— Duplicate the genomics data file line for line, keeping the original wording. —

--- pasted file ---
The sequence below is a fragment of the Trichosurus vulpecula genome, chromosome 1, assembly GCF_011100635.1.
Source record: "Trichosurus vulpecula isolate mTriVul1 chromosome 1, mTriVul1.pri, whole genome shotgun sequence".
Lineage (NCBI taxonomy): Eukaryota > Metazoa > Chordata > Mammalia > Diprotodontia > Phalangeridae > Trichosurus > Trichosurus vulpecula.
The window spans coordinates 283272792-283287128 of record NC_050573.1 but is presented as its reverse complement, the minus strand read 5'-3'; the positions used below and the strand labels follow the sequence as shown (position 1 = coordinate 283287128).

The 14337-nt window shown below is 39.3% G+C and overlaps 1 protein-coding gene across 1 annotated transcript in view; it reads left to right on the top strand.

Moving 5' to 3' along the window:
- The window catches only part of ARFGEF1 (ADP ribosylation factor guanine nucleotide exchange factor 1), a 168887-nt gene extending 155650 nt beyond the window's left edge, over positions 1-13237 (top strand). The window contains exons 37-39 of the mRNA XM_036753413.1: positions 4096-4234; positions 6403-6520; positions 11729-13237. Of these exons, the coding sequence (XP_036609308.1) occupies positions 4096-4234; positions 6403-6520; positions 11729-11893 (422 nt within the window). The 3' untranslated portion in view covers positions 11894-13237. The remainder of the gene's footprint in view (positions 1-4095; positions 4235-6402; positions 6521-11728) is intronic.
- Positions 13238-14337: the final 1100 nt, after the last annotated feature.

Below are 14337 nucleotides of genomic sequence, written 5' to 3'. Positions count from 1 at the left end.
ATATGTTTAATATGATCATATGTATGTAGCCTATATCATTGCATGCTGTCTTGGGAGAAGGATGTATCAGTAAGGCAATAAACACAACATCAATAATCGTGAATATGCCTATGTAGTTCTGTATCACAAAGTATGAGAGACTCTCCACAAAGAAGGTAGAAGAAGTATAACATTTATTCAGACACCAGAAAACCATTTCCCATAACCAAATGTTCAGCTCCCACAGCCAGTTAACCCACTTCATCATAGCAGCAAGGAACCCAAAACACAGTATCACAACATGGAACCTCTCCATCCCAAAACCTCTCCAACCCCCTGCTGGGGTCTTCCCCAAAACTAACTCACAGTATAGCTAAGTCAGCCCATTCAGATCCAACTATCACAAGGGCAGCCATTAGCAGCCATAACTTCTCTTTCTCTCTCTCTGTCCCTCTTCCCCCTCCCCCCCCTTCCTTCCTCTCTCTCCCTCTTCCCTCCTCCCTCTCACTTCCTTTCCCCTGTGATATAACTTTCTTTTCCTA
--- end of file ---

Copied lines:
The sequence below is a fragment of the Trichosurus vulpecula genome, chromosome 1, assembly GCF_011100635.1.
Source record: "Trichosurus vulpecula isolate mTriVul1 chromosome 1, mTriVul1.pri, whole genome shotgun sequence".
Lineage (NCBI taxonomy): Eukaryota > Metazoa > Chordata > Mammalia > Diprotodontia > Phalangeridae > Trichosurus > Trichosurus vulpecula.
The window spans coordinates 283272792-283287128 of record NC_050573.1 but is presented as its reverse complement, the minus strand read 5'-3'; the positions used below and the strand labels follow the sequence as shown (position 1 = coordinate 283287128).

The 14337-nt window shown below is 39.3% G+C and overlaps 1 protein-coding gene across 1 annotated transcript in view; it reads left to right on the top strand.

Moving 5' to 3' along the window:
- The window catches only part of ARFGEF1 (ADP ribosylation factor guanine nucleotide exchange factor 1), a 168887-nt gene extending 155650 nt beyond the window's left edge, over positions 1-13237 (top strand). The window contains exons 37-39 of the mRNA XM_036753413.1: positions 4096-4234; positions 6403-6520; positions 11729-13237. Of these exons, the coding sequence (XP_036609308.1) occupies positions 4096-4234; positions 6403-6520; positions 11729-11893 (422 nt within the window). The 3' untranslated portion in view covers positions 11894-13237. The remainder of the gene's footprint in view (positions 1-4095; positions 4235-6402; positions 6521-11728) is intronic.
- Positions 13238-14337: the final 1100 nt, after the last annotated feature.

Below are 14337 nucleotides of genomic sequence, written 5' to 3'. Positions count from 1 at the left end.
ATATGTTTAATATGATCATATGTATGTAGCCTATATCATTGCATGCTGTCTTGGGAGAAGGATGTATCAGTAAGGCAATAAACACAACATCAATAATCGTGAATATGCCTATGTAGTTCTGTATCACAAAGTATGAGAGACTCTCCACAAAGAAGGTAGAAGAAGTATAACATTTATTCAGACACCAGAAAACCATTTCCCATAACCAAATGTTCAGCTCCCACAGCCAGTTAACCCACTTCATCATAGCAGCAAGGAACCCAAAACACAGTATCACAACATGGAACCTCTCCATCCCAAAACCTCTCCAACCCCCTGCTGGGGTCTTCCCCAAAACTAACTCACAGTATAGCTAAGTCAGCCCATTCAGATCCAACTATCACAAGGGCAGCCATTAGCAGCCATAACTTCTCTTTCTCTCTCTCTGTCCCTCTTCCCCCTCCCCCCCCTTCCTTCCTCTCTCTCCCTCTTCCCTCCTCCCTCTCACTTCCTTTCCCCTGTGATATAACTTTCTTTTCCTA